WICHITA, Kan. (AP) -- The aviation manufacturing industry in Kansas has been hit by the recession. But so far, employment in the industry hasn't fallen to the levels it reached after the 2001 terrorist attacks.
Overall, aviation manufacturing employment is down about 20 percent since November 2008. In 2001, aviation employment dropped 35 percent over the next three years.
Whether current employment will slip that much is uncertain, mostly because the downturn is still in its early stages.
"I'll be surprised if we see that much," said Stan Longhofer, director of the Center for Real Estate at Wichita State University. "But anything's possible."
The aviation industry is crucial in Wichita, where it employs one out of eight people. A downturn in aviation ripples out into the community.
Cuts in aircraft production hurt the scores of suppliers in the area, "companies that will now be laying people off," said Keith Lawing, director of the Workforce Alliance.
It also affects non-aviation businesses, including retailers and restaurants, because there is less aviation payroll money in the community.
In the days after the terrorist attack, Boeing announced it was cutting 5,000 jobs in Wichita. In that downturn, the commercial airline market felt the pain first. Eventually, the slowing economy took its toll on the city's general aviation planemakers, which followed with layoffs of their own.
In March 2001, 46,000 people were employed by aviation manufacturing; that fell to 30,000 by June 2004, a drop of 35 percent, before employment began to turn upward. About 4,000 of those jobs never came back.
Aviation manufacturing employment peaked in November 2008 at about 42,000 jobs. Since then, 8,212 jobs have been confirmed lost, according to the Workforce Alliance for South Central Kansas.
That includes 1,300 people at Cessna Aircraft, who were given 60-day layoff notices on Wednesday. Cessna said last week it would issue 60-day layoff notices to another 700 workers by mid-June, most of them in Wichita.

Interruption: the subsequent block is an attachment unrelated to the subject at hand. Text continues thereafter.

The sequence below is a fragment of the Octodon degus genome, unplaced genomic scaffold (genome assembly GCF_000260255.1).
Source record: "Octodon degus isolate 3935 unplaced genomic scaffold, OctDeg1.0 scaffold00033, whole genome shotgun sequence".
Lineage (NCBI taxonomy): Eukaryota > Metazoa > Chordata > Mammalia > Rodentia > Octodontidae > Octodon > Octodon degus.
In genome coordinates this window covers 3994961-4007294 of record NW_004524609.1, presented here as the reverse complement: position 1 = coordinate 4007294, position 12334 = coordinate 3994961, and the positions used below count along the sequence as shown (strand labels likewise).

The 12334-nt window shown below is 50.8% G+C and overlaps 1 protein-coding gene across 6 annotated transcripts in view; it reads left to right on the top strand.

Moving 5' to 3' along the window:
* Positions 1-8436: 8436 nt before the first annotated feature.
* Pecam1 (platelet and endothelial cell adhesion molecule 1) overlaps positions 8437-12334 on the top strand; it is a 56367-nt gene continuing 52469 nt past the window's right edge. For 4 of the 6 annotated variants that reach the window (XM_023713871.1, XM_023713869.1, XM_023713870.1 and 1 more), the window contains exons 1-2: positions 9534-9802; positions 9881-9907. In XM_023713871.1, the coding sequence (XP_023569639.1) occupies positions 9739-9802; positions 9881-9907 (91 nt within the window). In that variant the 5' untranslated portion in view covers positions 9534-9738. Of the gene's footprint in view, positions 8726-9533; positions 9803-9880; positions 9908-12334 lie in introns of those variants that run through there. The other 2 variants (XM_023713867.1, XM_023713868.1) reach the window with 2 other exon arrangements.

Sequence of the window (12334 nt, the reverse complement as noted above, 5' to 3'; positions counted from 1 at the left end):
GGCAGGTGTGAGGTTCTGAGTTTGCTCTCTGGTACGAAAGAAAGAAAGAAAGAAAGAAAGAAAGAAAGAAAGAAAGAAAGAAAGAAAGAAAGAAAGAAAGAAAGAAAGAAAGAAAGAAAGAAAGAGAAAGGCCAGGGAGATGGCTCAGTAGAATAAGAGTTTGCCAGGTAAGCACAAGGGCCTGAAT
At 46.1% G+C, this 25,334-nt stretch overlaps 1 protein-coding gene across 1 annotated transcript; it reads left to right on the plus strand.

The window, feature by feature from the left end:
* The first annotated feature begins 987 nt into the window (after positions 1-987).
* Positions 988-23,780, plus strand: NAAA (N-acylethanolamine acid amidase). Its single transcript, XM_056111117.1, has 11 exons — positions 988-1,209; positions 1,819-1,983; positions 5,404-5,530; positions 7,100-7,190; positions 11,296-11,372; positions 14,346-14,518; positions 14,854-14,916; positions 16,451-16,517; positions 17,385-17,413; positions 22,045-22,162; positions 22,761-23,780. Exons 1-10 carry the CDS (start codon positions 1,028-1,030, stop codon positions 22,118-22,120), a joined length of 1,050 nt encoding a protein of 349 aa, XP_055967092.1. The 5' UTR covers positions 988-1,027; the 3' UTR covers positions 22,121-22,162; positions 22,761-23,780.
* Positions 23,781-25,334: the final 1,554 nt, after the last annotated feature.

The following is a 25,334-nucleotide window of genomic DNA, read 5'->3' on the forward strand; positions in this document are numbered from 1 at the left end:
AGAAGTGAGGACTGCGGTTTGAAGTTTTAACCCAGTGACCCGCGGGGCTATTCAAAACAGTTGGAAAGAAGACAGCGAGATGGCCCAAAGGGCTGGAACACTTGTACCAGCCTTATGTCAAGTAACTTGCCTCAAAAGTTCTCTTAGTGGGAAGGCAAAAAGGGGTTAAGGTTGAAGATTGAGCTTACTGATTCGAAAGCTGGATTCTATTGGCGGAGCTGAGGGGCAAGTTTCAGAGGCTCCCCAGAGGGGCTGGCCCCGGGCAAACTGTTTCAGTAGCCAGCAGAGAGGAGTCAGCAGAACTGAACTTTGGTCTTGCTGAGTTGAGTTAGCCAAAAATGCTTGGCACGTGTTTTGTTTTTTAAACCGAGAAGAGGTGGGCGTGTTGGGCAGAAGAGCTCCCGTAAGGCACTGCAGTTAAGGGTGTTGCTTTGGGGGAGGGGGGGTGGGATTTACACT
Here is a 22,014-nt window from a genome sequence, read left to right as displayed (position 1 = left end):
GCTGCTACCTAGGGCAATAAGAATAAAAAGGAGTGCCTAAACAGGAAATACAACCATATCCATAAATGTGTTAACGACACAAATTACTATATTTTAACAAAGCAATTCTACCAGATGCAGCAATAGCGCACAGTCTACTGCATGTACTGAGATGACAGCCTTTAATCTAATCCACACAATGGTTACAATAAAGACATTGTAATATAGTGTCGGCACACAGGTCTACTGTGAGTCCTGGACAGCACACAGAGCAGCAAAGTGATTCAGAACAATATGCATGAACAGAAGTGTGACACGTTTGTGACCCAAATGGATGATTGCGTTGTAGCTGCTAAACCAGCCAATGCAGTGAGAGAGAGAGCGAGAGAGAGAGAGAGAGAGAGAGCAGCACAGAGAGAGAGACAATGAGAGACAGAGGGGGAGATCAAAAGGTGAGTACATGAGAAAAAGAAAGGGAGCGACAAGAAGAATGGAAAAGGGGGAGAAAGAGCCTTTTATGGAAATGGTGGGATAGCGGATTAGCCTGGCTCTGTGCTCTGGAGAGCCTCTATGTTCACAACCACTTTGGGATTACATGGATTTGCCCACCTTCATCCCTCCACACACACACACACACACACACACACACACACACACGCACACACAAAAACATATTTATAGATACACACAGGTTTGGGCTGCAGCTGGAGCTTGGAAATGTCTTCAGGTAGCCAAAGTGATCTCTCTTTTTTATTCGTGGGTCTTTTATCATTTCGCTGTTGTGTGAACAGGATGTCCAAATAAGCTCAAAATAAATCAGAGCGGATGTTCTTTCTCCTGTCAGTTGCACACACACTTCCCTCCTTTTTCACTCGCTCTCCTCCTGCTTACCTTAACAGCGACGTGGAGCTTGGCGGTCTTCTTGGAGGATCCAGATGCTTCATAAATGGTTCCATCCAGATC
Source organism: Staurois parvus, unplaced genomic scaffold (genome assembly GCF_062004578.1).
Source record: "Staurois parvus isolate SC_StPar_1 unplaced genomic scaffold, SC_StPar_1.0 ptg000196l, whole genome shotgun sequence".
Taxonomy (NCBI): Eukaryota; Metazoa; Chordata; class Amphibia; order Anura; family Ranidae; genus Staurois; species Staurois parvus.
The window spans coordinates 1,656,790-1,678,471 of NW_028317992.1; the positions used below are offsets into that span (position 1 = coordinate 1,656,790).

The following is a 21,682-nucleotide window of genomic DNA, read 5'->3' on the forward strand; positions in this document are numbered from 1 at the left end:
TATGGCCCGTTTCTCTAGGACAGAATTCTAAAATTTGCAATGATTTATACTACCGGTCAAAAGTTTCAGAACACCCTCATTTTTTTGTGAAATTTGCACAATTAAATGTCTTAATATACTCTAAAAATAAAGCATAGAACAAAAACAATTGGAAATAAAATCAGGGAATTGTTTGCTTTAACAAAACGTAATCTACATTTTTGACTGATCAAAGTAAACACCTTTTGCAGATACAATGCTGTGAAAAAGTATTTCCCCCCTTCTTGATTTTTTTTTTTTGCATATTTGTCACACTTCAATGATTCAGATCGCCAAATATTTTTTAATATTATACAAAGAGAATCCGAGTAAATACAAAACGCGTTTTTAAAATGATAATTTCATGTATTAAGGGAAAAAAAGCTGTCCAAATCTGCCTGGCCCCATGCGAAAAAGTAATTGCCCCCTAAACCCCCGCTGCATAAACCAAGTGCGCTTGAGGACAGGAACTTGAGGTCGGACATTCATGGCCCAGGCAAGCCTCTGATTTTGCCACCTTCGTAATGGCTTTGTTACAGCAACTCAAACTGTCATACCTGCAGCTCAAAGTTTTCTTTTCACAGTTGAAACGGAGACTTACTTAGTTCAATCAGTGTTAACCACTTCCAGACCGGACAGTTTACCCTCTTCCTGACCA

And Hawker Beechcraft is planning a third round of cuts, but hasn't yet said how many jobs will be lost. Of the city's largest manufacturers, Spirit AeroSystems is the only one not to announce layoffs.
A major Boeing supplier, Spirit has diversified its product base. Still, 80 percent of its work is tied to Boeing.
Analysts expect Boeing to reduce production of its popular 737 model and that could affect Spirit, which does major work on the program.
One analyst, however, says this economic downturn affecting the aviation industry is worse than the one after 9/11 because it is global in nature. In 2002 and 2003, India China, Russia, Brazil and the Middle East were doing well economically.
"We were going to globalize our way out of the problem," Teal Group analyst Richard Aboulafia said of the strategy following 9/11.
This time, it's a global crisis, he said, and economies worldwide are suffering, closing off potential markets.
Of the aviation segments, the business jet market, which grew 17 percent each year over the past five years, has been hardest hit because it was the most vulnerable.
"Unfortunately, that kind of fast growth speaks to high volatility, which means a faster drop," Aboulafia said.
In contrast, the jetliner market grew about 7 percent a year from 2003 to 2008.
"It was good, solid growth," Aboulafia said. "That means you don't have to worry about too quick a fall."